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Shell Variables   «Prev  Next»
Lesson 6Variable interpretation
ObjectiveExplain how syntax affects the ways variables can be interpreted.

Syntax Affects and Variable Interpretation in Unix Scripts

  1. Variables in shell scripts can have any name that you choose.
  2. The values of variables are also used within many different commands.
At times these two facts can conflict with each other.

Avoiding ambiguous variable names

For example, suppose that you create a variable named DATADIR to hold the name of a data directory. This directory name must be combined with other information in a message printed to the screen. The command you need looks like this:

echo The data directory is /opt/$DATADIR1999/archive

When the value of DATADIR is “ticketing,” you want this command to print the directory /opt/ticketing1999/archive. This is reasonable, but how can the shell tell where the name of the variable ends?
To avoid ambiguity in such cases, the name of the variable is enclosed in braces. The braces are not printed, but they delimit the variable so that the value of the variable can be substituted. This format must always begin with a dollar sign to indicate that you want to substitute a variable with the name that follows. The revised command would be:

echo The data directory is /opt/${DATADIR}1999/archive

Setting and unsetting variables

You have seen that you can define a new variable by simply assigning it a value, as is shown below:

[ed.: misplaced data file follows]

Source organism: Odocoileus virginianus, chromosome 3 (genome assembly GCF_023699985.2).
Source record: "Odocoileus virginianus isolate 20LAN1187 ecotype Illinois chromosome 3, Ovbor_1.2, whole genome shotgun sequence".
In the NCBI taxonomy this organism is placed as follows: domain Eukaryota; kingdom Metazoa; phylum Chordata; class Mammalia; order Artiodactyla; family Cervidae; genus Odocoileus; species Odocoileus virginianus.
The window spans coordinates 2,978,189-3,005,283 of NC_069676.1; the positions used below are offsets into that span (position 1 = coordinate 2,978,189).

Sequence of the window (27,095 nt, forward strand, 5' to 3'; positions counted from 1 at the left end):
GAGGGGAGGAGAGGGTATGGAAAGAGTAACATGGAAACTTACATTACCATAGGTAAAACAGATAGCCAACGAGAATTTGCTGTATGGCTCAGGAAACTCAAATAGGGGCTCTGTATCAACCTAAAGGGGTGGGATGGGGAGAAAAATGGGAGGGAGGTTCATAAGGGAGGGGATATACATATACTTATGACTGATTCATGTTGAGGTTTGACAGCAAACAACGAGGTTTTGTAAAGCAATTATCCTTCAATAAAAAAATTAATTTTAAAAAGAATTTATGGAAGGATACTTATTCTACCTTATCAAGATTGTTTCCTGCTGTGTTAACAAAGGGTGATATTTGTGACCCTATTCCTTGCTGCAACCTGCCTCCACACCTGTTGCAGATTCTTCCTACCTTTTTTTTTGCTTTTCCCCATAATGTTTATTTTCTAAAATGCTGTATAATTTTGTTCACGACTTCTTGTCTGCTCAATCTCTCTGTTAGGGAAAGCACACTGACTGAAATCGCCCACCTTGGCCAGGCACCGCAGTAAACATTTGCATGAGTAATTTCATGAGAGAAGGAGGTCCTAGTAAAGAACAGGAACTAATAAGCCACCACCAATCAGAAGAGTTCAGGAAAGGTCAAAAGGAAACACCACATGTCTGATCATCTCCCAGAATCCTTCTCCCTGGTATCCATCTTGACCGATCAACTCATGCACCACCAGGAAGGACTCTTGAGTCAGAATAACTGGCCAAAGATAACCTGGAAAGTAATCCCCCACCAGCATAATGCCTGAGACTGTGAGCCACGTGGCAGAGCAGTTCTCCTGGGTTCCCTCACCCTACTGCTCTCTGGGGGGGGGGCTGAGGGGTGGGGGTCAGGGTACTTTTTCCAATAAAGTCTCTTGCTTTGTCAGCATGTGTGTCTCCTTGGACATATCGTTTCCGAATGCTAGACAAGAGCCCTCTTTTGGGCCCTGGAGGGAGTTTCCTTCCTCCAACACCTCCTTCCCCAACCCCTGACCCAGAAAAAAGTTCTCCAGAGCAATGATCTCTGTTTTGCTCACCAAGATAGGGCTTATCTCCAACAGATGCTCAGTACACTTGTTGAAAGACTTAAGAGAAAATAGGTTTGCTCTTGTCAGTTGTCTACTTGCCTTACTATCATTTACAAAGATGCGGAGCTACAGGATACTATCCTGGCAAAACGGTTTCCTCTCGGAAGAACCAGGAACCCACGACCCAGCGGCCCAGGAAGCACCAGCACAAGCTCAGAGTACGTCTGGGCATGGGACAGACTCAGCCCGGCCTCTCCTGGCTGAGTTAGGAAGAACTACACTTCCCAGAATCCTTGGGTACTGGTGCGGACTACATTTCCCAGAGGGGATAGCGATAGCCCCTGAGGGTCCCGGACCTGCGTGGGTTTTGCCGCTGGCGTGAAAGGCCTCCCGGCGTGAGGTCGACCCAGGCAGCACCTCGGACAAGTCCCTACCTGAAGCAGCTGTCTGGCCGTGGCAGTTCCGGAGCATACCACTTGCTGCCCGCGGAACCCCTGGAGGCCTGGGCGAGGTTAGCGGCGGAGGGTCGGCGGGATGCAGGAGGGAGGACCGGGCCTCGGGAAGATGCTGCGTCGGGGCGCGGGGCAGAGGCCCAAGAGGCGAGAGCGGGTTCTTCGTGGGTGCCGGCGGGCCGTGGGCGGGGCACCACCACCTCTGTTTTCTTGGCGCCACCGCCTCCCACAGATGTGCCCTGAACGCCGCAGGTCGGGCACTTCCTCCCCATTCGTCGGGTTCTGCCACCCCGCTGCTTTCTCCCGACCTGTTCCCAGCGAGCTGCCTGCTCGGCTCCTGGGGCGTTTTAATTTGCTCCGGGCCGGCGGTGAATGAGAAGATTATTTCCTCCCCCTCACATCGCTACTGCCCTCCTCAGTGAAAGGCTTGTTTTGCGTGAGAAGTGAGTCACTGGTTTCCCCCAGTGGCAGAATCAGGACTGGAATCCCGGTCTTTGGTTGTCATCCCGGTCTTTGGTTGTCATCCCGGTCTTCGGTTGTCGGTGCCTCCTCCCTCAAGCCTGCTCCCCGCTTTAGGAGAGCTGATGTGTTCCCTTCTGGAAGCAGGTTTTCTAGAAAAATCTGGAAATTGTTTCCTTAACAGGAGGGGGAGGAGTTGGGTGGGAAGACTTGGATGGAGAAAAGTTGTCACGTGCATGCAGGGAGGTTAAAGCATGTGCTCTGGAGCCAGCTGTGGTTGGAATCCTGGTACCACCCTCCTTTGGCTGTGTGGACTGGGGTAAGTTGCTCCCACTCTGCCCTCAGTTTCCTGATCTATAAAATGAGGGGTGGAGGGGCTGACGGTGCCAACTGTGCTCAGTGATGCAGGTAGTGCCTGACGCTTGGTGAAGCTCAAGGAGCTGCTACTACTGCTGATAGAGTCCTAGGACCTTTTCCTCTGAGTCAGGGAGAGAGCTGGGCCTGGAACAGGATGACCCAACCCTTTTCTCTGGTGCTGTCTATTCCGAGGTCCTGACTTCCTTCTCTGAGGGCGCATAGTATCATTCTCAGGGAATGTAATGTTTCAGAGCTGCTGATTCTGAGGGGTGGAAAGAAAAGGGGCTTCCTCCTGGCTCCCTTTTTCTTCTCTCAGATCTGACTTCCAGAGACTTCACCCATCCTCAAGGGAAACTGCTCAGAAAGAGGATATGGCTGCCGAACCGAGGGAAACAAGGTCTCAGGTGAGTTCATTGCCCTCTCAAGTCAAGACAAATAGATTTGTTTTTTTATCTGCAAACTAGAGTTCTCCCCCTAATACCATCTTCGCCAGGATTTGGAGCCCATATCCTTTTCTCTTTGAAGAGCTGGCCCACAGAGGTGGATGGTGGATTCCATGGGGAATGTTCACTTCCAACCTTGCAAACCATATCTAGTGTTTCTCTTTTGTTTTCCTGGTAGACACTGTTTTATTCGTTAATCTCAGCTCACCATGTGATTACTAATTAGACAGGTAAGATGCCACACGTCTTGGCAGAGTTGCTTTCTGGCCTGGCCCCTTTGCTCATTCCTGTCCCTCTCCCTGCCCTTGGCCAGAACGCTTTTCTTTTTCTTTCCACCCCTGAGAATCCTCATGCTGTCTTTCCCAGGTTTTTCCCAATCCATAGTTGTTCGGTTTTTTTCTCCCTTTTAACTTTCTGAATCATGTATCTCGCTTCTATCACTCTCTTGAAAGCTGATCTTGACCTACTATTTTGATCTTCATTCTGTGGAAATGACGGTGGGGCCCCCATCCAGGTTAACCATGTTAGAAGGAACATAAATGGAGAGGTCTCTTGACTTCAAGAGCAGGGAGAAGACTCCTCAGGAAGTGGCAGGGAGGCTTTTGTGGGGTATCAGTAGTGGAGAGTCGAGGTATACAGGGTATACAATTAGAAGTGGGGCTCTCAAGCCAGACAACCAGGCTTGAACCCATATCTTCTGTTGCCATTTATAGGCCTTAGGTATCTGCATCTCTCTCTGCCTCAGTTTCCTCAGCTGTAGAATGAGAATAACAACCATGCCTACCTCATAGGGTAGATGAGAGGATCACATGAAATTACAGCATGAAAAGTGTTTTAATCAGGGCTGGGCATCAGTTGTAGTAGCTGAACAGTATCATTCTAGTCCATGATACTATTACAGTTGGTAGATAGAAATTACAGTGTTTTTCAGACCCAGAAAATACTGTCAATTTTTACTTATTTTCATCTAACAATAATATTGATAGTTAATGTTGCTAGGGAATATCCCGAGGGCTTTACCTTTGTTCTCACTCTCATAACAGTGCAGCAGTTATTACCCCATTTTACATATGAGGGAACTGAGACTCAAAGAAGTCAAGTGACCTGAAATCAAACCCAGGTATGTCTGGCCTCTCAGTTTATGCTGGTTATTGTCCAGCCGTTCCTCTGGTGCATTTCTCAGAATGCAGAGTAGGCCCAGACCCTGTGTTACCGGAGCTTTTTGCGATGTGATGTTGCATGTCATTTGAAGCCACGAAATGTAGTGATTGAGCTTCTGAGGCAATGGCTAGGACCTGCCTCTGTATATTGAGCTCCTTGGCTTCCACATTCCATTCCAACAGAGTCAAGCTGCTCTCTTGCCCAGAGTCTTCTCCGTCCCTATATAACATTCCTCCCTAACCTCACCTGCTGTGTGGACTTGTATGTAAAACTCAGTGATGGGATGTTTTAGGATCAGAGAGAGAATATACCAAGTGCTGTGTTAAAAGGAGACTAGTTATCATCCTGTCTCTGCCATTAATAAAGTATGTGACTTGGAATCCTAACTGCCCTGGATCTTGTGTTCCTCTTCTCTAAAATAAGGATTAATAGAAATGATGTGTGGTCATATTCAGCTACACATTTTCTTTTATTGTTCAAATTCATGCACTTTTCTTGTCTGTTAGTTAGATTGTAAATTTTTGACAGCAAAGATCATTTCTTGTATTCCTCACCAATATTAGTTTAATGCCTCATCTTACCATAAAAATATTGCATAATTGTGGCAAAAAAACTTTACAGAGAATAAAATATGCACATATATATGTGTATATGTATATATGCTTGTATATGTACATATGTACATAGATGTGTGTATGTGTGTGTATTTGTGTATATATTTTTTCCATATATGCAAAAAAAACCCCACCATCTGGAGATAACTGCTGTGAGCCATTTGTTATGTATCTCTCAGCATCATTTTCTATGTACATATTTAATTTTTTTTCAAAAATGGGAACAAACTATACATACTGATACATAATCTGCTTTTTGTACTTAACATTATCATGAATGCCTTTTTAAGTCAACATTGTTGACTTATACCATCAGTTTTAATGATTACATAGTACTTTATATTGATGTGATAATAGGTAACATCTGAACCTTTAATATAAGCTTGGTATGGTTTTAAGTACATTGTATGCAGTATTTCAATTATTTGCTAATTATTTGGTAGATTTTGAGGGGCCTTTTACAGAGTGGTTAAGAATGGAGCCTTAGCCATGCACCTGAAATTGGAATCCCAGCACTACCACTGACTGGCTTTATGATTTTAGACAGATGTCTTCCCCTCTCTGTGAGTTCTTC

DATADIR=ticketing

In some cases, you may want a variable to cease to exist. Tests in your script may check for the existence of a certain variable. To make the script act correctly, you do not just want the variable to have a different value, you want to remove that variable from the script. The unset command does this. If you use this command:
unset DATADIR

The DATADIR variable will no longer exist in the current script.

Using variable substitution

The braces used to define a variable name explicitly can also be used to substitute different information in the same location based on the status of the variable. In effect, this allows you to perform a test on whether the variable is defined and returns a value based on the results of that test.
For example, if a variable has been unset at some point in the script, you can substitute a default value rather than the value of a variable that is not set. The syntax for this is ${variable:-defaultvalue}. Consider this command:

echo For flight information call ${VENDORPHONE:
-1-800-555-1212}

If the VENDORPHONE variable is undefined, the echo command prints the 1-800 number shown in place of the variable. The value included in this format can be anything you choose. It has no distinct relation to a previous value of the variable you are testing. This test says, in effect, “If the VENDORPHONE variable isn’t set, substitute this value as a backup.” The above command would display the following if VENDORPHONE is undefined when the echo command is executed:

For flight information call 1-800-555-1212

The following MouseOver Tooltip shows the different variable substitution commands.
Basic substitution returns the value of the variable enclosed in braces.

Using Variable Substitution
Although you can use any word for a variable name, be careful about using variable names that are the same as command names. Though this can usually be made to work, it can confuse both you and the shell. Avoid the risks and use variable names that do not match other system keywords.

Using Variable Substitution - Syntax

Click the link below to check your knowledge of variable substitutions.
Using Variable Substitution - Syntax
The next lesson describes how to use strings as variable values.